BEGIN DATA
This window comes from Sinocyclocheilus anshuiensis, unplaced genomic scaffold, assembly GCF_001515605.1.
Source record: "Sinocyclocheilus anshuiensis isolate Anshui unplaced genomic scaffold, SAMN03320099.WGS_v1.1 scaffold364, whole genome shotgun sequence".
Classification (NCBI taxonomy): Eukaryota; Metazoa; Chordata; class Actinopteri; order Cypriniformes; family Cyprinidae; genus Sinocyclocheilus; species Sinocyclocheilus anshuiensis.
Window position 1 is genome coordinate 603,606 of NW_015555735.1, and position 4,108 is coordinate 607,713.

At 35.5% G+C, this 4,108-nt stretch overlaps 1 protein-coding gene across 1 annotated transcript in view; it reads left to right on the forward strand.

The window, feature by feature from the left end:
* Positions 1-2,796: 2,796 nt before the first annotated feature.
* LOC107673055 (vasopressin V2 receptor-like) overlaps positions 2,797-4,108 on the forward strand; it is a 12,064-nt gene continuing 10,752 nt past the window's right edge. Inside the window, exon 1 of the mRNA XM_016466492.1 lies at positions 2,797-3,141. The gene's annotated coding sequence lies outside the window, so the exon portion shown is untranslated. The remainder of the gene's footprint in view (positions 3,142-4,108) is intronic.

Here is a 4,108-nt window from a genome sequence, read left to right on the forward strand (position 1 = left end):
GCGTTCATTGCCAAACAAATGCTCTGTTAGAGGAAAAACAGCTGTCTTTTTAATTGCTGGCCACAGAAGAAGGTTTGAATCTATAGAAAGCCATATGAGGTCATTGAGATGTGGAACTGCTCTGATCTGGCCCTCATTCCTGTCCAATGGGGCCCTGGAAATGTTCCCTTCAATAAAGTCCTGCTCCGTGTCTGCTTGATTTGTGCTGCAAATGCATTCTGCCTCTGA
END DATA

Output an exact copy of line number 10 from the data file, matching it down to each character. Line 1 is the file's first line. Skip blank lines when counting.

GCGTTCATTGCCAAACAAATGCTCTGTTAGAGGAAAAACAGCTGTCTTTTTAATTGCTGGCCACAGAAGAAGGTTTGAATCTATAGAAAGCCATATGAGGTCATTGAGATGTGGAACTGCTCTGATCTGGCCCTCATTCCTGTCCAATGGGGCCCTGGAAATGTTCCCTTCAATAAAGTCCTGCTCCGTGTCTGCTTGATTTGTGCTGCAAATGCATTCTGCCTCTGA